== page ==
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COVID 19 Update

COVID 19 Update, How to protect your business during a pandemic

COVID-19 pandemic has a major impact on everyday life around the world. If you were a small business owner, it's hard to imagine these events would have prepared you for anything.

Since the situation appears to change more than once a day, you may be concerned about what the future holds for your business. While it is impossible to predict how and when things will return to normal, there are things you can do to protect your company and COVID-19 resources.

When the COVID-19 pandemic spreads, having a plan means protecting your startup or small business. Take advantage of these 5 informal and business planning tips to keep your company healthy during the coronavirus outbreak and stay in the best position for success when it ends.

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If you are a sole proprietor, reduce your travel, increase communication with your home office and collaboration equipment, and prioritize your health first.

1.  Stay safe and healthy

If you have employees, then employee health and well-being should be a priority at this time. Tell them about travel restrictions and government rules, and offer them work from home if possible. Ensure that you have hygiene policies in the workplace and communicate with employees that they should not come to work if they feel unwell. Take time to educate employees about what they can do, either in the workplace or outside of it to prevent infection.

  If this is not practical and your business deems it necessary, It is also wise to put take steps to reduce the risk of transmitting the virus to your workplace. These include social distancing, zoning shifts, and regular hygiene and in place procedures for reporting employees to feel sick.

2. Impact assessment on activities

Check the good and bad situations during this crisis and make contingency plans for each. Include time limits in your assessment to look at the consequences of a pandemic that becomes a problem for either a short time or a long time.

For example, if serious employees get sick or look after family members, how will your business deal with these changes? Try to identify retirees, family members, or others who can learn important jobs, such as self-employed and freelancers.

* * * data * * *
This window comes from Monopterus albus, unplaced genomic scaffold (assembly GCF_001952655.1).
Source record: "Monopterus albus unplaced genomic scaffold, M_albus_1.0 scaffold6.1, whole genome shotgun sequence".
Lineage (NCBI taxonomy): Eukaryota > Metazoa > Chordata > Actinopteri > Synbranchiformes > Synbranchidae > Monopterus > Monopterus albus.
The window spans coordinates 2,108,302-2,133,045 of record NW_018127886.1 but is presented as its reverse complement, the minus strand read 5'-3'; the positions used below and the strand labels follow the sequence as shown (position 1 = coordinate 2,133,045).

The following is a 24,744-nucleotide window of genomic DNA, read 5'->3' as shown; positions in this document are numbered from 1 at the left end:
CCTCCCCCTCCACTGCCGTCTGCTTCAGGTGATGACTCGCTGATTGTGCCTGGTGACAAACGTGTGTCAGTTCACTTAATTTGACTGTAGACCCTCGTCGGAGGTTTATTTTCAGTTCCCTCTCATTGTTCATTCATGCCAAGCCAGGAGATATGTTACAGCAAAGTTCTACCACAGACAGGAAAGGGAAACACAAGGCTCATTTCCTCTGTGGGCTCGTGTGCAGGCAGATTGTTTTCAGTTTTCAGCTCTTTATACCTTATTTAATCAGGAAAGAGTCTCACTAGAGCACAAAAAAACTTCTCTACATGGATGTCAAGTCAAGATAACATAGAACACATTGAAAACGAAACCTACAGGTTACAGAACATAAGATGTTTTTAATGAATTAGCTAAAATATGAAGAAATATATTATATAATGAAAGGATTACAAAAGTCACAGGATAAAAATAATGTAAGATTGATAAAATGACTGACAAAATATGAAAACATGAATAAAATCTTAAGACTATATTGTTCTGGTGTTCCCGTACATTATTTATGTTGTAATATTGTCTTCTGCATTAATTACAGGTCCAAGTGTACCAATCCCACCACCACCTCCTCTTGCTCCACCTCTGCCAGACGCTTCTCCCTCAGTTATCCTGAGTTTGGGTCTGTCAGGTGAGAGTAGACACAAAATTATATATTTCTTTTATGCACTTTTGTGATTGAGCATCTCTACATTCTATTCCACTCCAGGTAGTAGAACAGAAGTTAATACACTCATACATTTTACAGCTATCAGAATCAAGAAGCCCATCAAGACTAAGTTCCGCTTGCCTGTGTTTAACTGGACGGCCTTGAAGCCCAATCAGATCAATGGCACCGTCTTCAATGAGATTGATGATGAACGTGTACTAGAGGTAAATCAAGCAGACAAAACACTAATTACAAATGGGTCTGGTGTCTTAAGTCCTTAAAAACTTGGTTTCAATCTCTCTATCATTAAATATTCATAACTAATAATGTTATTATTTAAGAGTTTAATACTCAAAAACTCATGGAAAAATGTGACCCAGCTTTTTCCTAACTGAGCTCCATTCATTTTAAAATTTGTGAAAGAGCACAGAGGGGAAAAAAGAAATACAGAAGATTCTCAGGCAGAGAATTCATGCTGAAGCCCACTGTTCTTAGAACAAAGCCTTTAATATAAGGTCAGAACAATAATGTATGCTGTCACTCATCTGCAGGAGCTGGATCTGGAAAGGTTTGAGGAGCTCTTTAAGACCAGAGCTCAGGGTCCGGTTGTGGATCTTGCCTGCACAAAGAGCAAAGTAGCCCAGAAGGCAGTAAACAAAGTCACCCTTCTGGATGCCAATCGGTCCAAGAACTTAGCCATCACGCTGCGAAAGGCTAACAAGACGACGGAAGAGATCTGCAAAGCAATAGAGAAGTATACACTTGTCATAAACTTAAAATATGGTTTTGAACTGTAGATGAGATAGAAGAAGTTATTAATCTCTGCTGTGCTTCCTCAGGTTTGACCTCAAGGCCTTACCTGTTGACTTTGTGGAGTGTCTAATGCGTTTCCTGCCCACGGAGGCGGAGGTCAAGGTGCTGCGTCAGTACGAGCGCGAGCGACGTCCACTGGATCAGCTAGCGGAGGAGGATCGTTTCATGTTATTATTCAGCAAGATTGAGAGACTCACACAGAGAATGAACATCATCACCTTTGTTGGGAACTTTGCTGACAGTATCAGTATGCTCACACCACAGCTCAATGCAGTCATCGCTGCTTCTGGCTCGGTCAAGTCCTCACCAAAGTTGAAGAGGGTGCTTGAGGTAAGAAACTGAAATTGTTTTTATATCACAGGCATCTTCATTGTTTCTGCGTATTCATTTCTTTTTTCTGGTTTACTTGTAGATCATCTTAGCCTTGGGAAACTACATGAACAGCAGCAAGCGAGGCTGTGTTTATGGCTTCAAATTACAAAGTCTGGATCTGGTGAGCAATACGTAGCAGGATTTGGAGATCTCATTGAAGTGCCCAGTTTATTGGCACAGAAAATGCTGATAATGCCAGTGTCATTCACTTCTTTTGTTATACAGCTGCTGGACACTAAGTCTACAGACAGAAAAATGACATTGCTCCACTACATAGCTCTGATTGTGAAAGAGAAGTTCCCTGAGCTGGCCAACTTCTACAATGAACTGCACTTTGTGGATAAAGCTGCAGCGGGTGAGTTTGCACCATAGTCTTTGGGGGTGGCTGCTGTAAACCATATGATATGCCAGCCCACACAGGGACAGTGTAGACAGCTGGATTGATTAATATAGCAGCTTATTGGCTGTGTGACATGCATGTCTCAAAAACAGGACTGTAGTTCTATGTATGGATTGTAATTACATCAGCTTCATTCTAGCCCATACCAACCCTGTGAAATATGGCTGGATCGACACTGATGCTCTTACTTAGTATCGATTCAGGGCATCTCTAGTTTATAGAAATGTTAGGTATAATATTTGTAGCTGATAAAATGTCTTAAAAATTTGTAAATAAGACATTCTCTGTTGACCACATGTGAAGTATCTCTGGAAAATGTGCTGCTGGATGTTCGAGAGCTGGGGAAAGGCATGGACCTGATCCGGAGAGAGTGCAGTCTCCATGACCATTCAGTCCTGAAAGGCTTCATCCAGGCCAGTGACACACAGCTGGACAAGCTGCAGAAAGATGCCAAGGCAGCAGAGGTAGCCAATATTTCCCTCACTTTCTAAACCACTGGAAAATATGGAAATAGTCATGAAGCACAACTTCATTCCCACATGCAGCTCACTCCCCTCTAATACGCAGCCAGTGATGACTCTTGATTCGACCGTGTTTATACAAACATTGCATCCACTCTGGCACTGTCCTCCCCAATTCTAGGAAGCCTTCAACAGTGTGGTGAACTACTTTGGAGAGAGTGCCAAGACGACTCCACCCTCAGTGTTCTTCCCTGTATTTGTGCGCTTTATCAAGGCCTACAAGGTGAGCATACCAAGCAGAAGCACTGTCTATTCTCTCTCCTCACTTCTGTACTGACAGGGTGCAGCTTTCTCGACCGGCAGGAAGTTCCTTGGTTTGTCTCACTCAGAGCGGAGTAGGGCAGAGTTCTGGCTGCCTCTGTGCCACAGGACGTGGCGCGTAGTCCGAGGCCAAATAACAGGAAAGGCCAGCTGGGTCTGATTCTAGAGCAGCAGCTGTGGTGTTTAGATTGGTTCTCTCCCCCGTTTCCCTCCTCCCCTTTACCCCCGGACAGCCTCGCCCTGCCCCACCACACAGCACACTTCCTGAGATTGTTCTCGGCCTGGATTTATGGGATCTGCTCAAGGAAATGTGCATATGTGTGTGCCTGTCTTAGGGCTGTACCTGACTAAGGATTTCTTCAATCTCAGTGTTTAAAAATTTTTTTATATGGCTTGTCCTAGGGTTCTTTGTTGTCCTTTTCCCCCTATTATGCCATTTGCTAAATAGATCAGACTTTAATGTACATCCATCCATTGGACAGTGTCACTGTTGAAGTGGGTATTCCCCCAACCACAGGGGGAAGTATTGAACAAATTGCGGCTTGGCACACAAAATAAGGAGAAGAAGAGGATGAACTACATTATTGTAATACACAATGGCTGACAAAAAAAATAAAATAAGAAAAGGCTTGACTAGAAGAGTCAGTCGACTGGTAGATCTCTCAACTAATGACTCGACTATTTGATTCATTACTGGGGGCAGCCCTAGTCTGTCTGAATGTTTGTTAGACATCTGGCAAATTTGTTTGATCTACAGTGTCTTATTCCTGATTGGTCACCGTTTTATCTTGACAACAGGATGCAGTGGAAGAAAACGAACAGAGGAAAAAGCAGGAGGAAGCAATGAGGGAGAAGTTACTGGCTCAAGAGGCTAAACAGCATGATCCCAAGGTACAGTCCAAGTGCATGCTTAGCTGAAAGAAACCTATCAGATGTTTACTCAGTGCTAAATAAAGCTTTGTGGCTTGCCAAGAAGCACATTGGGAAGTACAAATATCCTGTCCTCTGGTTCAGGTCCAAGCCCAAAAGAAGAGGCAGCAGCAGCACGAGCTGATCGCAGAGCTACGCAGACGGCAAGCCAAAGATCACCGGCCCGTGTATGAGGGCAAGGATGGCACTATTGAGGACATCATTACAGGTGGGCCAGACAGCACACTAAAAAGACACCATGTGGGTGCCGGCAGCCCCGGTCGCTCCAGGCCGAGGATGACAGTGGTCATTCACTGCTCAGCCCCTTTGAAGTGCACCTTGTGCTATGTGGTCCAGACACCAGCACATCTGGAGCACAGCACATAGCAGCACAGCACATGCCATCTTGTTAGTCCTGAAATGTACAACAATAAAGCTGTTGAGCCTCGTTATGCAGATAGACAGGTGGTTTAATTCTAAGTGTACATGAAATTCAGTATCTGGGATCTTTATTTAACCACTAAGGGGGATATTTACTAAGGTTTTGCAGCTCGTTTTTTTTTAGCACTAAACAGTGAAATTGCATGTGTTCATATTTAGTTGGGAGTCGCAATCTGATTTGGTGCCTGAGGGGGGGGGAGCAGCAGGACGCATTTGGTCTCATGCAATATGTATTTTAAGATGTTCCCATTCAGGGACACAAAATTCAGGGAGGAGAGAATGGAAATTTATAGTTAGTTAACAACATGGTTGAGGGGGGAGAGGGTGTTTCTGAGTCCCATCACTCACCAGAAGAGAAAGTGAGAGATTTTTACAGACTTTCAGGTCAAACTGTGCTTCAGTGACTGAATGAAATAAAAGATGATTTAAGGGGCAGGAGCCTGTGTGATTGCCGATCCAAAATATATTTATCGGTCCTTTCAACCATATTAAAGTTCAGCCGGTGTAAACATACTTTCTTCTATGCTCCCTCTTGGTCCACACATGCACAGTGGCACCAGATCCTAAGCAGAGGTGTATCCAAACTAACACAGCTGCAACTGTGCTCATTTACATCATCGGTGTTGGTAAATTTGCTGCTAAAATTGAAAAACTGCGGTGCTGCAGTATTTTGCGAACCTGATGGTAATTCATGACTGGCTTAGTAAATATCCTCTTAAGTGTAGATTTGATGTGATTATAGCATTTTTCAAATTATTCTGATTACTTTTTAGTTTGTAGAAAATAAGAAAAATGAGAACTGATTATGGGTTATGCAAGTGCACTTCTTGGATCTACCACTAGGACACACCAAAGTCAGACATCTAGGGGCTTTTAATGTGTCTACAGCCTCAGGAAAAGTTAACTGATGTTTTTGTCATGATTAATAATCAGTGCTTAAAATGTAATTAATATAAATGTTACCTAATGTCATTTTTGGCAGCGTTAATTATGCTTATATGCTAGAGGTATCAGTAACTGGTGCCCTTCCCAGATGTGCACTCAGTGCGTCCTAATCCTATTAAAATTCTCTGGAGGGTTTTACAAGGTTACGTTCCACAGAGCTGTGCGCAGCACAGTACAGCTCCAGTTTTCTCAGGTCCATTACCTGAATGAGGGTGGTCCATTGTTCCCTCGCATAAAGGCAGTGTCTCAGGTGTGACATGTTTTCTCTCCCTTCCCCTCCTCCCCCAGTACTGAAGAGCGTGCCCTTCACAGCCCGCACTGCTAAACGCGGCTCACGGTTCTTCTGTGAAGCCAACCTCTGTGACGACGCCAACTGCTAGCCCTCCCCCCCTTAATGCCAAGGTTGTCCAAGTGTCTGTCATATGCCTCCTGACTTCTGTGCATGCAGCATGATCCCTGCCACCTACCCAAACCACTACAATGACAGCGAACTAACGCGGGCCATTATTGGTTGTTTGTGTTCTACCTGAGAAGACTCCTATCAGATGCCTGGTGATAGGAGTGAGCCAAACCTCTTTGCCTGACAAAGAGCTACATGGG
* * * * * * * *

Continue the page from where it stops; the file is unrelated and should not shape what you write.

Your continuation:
If your customers are out of business for a few weeks or months, what effect does this have on the revenue forecast and the sales cycle? Likewise, if government authorities ask you to stop or amend your activities, what adjustments can you make to protect employees, make a living, and continue serving customers?

Telework has risen during this crisis, and this should be taken into account in your plan. Implement work from home policies and technologies that support home collaboration and safe work (home networks and equipment are vulnerable to security vulnerabilities). This Guide from Small Business Administration (SBA) helps you assess your cyber risks and take steps to improve your security.

3. Access

Create a communication plan to communicate with customers, partners, distributors, investors, and other partners. Track your business policies now, or any changes in operations, or new methods that you can serve or collaborate with.

4. Be prepared to adapt

COVID-19 is changing our lives in so many ways, to an extent that we cannot even imagine. The business plan you had 90 days ago isn't what it is today. At every stage of this crisis, you need a plan to adapt and restructure your business. If this is a short-term problem, then variable costs such as cost-cutting, marketing, new hires, and travel will help.

If your business has an immediate impact, find ways to support the needs of your customers or diversify your products and services during this time. For example, dog walking companies are saving revenue creatively. Some run groceries to help customers in the most vulnerable age and health groups. Others quickly find new clients in at-risk groups or families with home-schooled children who need a dog walker.

It's hard to look at and plan too much. However, if the epidemic and lockdowns last for months to a year, you need another contingency plan; One is reviewing fixed costs, which even looks at interest cuts and decoupling.

5. Evaluate your finances

Companies need to take advantage of various financial sources as they are vulnerable to recession. Review the current income of your business, your financial liabilities, and your level of liquidity. If things go wrong, you may want to consider taking out a small business loan. There are also resources from SBA aimed at helping small businesses with coronavirus.

Any contingency plan or contingency plan should lead to financial risks and consequences. Update and track cash flow forecasts regularly and look for opportunities to reduce non-critical expenditures. Also, review your acceptable accounts and assess any credit risk.